Support and Challenge

supportive – adjective – providing encouragement or emotional help. (Source: Oxford Dictionaries)
challenging – adjective – testing one’s abilities; demanding. (Source: Oxford Dictionaries)

Bill Gates

Bill Gates
(source: Microsoft)

As leaders we should seek to motivate and empower our followers by providing them with the right balance of support and challenge to motivate them to outperform and be the best they can be. Demonstrate your belief in their abilities, give them the support they need and they will do their best to justify your faith.

“As we look ahead into the next century, leaders will be those who empower others.”
Bill Gates

The name of this site – Support and Challenge – was inspired by some learning review sessions we did on the Ashridge Leadership Workshop. The idea behind the reviews was to have a discussion with 2 other attendees to review the day’s learning, to identify key messages for us as individuals and to think about how we might put that into practise in our own environments. The discussions were to be both supportive and challenging.

Support and Challenge Grid

Support and Challenge

A conversation which is neither supportive nor challenging is not worth having. This could be described as apathetic communication. Without the support and challenge there is no real engagement, no caring, no motivation, no energy and ultimately no point.

A conversation in which there is lots of challenge but no support is going to be a highly stressful situation. This could be described as aggressive communication. Highly challenging situations which are not supportive will lead to individuals feeling criticised and becoming defensive. This will not be motivating for all but the strongest, most self-resilient people. It also demonstrates a lack of care. At a surface level, it might look like you are engaged because you are challenging. But if you are not being supportive, the impression you will give is that you are not fully invested in the outcomes. If you are truly interested in the outcome then you will not only be challenging, but also supportive and will be prepared to invest your own, time, energy and commitment.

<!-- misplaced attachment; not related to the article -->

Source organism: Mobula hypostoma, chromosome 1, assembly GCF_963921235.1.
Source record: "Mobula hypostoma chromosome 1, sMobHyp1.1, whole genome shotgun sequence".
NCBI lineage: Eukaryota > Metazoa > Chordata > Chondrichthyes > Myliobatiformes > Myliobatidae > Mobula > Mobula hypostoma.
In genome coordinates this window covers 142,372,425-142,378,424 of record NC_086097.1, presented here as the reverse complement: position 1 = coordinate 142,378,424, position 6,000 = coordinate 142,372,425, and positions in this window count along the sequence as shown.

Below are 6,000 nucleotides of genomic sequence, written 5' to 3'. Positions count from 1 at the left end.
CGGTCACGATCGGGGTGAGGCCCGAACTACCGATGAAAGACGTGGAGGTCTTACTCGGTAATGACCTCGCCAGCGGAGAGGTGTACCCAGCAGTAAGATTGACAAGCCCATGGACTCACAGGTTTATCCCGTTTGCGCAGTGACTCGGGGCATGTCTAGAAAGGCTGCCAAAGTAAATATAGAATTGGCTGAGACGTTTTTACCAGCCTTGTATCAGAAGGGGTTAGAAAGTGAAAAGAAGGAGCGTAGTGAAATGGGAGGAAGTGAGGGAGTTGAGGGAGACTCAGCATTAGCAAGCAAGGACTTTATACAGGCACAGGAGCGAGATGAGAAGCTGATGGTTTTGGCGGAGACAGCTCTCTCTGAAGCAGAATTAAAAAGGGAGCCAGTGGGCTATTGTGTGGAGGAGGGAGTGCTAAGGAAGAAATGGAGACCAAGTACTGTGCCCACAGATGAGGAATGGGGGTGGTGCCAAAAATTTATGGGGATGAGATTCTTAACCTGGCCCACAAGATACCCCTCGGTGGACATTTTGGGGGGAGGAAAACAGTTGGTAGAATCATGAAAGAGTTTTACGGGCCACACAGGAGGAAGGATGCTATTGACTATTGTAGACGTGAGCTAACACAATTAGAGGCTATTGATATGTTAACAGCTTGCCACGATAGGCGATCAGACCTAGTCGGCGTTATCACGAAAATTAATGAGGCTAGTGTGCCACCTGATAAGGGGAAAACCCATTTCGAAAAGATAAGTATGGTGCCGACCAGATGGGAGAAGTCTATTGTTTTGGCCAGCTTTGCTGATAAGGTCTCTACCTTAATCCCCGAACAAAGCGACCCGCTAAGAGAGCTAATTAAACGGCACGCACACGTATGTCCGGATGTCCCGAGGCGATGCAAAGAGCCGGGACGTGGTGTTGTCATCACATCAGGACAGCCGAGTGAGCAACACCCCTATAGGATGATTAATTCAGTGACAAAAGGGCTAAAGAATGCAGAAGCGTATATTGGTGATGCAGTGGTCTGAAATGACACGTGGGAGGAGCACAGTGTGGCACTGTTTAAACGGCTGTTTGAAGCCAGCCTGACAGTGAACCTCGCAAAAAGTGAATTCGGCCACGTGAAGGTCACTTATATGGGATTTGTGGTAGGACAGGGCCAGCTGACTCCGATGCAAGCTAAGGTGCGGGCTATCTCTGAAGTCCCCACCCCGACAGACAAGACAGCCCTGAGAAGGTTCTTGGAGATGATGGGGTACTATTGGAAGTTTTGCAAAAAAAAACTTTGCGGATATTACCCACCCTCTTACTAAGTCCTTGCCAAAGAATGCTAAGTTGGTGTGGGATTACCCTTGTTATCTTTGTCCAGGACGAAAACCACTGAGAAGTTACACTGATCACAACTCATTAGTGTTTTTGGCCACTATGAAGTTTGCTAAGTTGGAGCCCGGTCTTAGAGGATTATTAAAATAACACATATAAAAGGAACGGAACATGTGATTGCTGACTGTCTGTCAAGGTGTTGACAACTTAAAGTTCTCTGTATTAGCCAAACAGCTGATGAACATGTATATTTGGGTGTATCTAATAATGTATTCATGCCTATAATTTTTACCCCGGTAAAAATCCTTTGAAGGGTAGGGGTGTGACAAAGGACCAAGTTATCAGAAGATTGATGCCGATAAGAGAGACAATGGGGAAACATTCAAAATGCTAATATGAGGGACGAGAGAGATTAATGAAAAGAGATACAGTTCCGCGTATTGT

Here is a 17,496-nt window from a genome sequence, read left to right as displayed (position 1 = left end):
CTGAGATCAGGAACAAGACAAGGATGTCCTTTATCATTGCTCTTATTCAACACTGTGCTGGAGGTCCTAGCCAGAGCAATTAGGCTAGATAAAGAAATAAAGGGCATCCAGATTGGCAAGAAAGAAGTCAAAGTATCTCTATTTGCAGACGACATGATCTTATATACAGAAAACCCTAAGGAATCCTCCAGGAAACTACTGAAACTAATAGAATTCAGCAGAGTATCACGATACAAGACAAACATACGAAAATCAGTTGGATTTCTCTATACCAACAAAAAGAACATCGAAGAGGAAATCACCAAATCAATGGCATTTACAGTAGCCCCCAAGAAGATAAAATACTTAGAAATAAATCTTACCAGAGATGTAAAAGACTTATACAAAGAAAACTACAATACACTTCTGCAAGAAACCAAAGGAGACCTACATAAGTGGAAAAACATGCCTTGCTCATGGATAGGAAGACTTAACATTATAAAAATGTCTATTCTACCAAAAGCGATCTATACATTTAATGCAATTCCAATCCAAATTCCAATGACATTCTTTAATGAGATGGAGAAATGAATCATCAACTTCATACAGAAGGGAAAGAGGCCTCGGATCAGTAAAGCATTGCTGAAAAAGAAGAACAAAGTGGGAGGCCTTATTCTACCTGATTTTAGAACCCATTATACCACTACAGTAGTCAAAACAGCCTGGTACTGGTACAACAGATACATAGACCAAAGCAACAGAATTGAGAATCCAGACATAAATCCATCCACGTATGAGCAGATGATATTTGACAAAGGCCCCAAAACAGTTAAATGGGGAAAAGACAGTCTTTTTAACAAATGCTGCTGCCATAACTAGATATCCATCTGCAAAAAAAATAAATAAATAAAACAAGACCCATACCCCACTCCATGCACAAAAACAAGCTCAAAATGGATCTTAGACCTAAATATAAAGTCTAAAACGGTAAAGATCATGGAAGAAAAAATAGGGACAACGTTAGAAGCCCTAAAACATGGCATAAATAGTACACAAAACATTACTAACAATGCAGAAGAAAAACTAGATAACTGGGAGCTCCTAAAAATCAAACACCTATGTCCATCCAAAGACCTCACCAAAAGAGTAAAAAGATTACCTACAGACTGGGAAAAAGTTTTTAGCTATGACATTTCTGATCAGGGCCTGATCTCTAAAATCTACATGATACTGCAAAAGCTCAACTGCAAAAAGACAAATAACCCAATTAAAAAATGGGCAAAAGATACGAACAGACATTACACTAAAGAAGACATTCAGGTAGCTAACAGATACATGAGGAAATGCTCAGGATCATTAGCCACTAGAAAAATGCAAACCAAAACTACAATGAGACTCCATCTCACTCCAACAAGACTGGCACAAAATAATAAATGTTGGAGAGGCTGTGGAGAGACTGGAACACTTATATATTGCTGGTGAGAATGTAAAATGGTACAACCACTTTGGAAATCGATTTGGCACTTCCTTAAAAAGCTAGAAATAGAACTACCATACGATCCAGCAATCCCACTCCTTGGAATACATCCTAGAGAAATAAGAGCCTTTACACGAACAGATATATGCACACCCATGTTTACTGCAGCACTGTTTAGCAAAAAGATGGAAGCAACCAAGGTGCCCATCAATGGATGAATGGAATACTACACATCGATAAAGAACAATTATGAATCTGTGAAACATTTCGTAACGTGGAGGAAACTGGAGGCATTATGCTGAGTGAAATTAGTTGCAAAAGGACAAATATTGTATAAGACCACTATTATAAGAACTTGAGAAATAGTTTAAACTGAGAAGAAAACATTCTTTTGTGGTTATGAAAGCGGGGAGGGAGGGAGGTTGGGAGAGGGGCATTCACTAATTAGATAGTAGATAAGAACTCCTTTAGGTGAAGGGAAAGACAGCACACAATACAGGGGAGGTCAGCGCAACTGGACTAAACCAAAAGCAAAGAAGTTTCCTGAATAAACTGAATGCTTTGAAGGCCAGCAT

A conversation which is supportive, but not challenging might be a very nice conversation to have, but it won’t move anything forward or bring about any change. This could be described as comforting communication. Highly supportive situations which are not challenging will lead to individuals feeling good but also feeling like they have done enough and don’t need to do any more, or even that there is no opportunity for them to progress. Indeed, paradoxically, such a conversation could leave them feeling like you don’t have confidence in them – even though you are being fully supportive, you can come across as not interested in the individual as you are not presenting them with any challenges.

A conversation which is both supportive and challenging should be one in which all parties are fully engaged. This could be described as active and committed communication. Individuals who are challenged, but feel supported at the same time will feel motivated to achieve. They know there are opportunities to improve and also feel that you are invested in the outcome. Challenging in a supportive way give the individual confidence that you have faith in their abilities and motivates them to be their best.

Do you have the right balance between support and challenge in your one-to-ones, reviews and retrospectives? Do you foster a supportive and challenging culture in your organisation?

About Sam Meldrum

Sam Meldrum is a Partner at Barnett Waddingham LLP where he leads the IT team. I have an interest in leadership, business, economics, technology, Christianity, running, cycling​ and photography. You can find my other stuff on the web by visiting​ or follow me on Twitter: @SamMeldrum.
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2 Responses to Support and Challenge

  1. Tom Meldrum says:

    I have this Support and Challenge model pinned up by my desk – thanks for sharing Sam. Did you come up with the model or did it come from your Ashridge Leadership Workshop? It is a really useful reminder of what happens when either element is lacking.

  2. Sam Meldrum says:

    That’s great Tom – I’m glad it’s helpful. It was from the Ashridge course not something I came up with.

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